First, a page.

Not only are Sen. Dick Blumenthal and CT Attorney General George Jepsen threatening to investigate CL&P for its lousy response to the freakish October snowstorm damage, but state lawmakers are calling for a special session and are threatening to pass laws that would impose heavy fines on power companies that fail to meet new restoration standards.
Rep. Vickie Nardello and House Speaker Chris Donovan appeared on Fox-61’s The Real Story this morning to talk about possible legislative remedies, but it’s pretty clear they want to model CT’s laws on those enacted a couple years ago in Massachusetts, where companies can “be fined up to 2.5 percent of their transmission and distribution revenues which by the way, translates into approximately $20 million,” Nardello said. Donovan added:
If fines are a way to induce companies to do that, we will look at that. Massachusetts has twice the number of crews that we have and they’re restoring it at a better pace. so apparently there’s a difference between Massachusetts and Connecticut.
If there is no other way to force CL&P to get its act together, I’d say the Nardello-Donovan proposal sounds like a reasonable response, especially if they crafted the law in such a way as to prevent CL&P from passing the cost of the fines on to ratepayers. But before endorsing such a remedy, I’d have to ask if there are other ways to achieve the same goal without passing laws that CL&P might be able to finesse anyway.
Whenever regulated monopolies such as CL&P want to increase their rates, they need to get permission from the former Department of Public Utility Control (now called the Public Utility Regulatory Authority). How about basing the companies’ rate increase requests, in part, on satisfactory performance in the category of service restoration? Do a lousy job and you’re stuck charging your old rate even if your costs are rising.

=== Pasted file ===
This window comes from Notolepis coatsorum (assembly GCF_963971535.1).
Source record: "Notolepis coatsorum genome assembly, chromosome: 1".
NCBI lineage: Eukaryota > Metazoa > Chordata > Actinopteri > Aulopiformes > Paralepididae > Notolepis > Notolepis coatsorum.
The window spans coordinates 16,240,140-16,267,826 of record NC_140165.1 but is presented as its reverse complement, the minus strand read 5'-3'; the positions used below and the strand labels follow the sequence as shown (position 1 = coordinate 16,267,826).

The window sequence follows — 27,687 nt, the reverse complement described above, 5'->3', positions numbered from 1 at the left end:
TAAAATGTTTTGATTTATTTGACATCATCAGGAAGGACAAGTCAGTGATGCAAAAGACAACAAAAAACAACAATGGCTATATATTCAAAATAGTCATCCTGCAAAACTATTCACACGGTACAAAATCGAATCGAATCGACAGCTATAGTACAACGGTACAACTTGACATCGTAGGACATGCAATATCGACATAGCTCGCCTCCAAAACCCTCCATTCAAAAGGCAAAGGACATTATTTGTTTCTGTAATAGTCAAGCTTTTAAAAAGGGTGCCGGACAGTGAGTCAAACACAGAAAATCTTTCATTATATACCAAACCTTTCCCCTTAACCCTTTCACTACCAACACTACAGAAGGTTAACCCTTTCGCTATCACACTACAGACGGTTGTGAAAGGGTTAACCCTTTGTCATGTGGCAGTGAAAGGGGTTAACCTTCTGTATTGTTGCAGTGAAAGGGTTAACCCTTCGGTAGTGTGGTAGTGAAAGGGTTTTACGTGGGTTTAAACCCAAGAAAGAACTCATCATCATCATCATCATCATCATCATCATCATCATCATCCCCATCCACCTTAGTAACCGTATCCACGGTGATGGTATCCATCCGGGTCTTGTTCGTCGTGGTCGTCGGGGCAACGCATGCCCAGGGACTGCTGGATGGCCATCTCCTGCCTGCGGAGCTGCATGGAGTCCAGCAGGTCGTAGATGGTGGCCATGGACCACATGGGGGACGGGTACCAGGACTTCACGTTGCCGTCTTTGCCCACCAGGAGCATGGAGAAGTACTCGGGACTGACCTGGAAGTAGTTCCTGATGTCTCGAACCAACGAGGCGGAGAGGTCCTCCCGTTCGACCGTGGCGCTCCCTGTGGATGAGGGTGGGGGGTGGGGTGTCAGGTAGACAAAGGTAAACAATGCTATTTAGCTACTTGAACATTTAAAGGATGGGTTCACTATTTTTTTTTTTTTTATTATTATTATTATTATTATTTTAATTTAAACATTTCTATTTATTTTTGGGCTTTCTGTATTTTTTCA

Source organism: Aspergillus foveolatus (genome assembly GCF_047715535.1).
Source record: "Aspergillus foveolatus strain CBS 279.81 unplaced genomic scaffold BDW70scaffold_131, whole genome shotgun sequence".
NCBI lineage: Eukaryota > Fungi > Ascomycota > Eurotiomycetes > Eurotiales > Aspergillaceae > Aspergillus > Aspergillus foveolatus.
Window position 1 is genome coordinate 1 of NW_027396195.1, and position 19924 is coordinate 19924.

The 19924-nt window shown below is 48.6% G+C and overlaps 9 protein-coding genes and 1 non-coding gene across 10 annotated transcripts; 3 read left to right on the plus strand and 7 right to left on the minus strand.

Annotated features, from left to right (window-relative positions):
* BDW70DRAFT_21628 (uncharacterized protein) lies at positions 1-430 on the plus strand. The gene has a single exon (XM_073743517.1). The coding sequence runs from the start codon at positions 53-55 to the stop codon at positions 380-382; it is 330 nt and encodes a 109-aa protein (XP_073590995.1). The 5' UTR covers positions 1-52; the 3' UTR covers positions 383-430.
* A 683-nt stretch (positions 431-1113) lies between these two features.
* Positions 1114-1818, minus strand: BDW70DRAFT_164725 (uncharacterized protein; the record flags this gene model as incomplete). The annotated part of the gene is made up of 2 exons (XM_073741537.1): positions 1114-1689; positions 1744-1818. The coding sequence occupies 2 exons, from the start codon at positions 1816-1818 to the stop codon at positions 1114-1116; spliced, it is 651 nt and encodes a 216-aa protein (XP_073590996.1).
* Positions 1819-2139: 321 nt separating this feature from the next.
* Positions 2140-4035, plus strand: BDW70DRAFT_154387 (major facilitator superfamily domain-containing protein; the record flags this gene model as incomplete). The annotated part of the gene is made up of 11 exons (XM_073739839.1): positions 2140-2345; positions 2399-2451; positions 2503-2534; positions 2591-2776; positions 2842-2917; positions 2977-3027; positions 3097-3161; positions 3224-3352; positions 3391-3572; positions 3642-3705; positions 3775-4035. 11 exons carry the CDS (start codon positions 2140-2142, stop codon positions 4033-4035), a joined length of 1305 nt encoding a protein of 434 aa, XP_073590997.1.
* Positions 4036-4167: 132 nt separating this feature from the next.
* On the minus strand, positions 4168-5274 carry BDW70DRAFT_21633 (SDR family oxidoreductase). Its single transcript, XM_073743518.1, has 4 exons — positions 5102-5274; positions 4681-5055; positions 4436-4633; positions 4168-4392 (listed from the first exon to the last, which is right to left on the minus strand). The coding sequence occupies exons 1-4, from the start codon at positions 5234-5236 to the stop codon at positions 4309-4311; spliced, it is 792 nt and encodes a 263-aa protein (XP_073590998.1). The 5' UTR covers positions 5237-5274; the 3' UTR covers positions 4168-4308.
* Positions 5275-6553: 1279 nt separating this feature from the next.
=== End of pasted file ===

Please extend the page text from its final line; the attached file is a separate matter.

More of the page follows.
Be that as it may, I also like the whole idea that the costs of restoration be the responsibility of the shareholders and not ratepayers. Otherwise, the arrangement reeks of crony capitalism: the company gets the benefits of the risk while ratepayers assume the liability of failure.
As the durability of CL&P’s stock after Hurricane Irene attests, utility investments have long been viewed as a safe bet . Maybe they won’t be if this kind of legislation catches fire in the rest of the nation. Then again, the industry has some powerful lobbying muscle behind it, so don’t bet on it. Heck, you might even be safer betting on a electrical utility stock to rise no matter what.
P.S. Here’s one thing I’d like to ask Nardello and Donovan. Who pockets the $20 million fine? The state or ratepayers? I think we all know the answer to that question.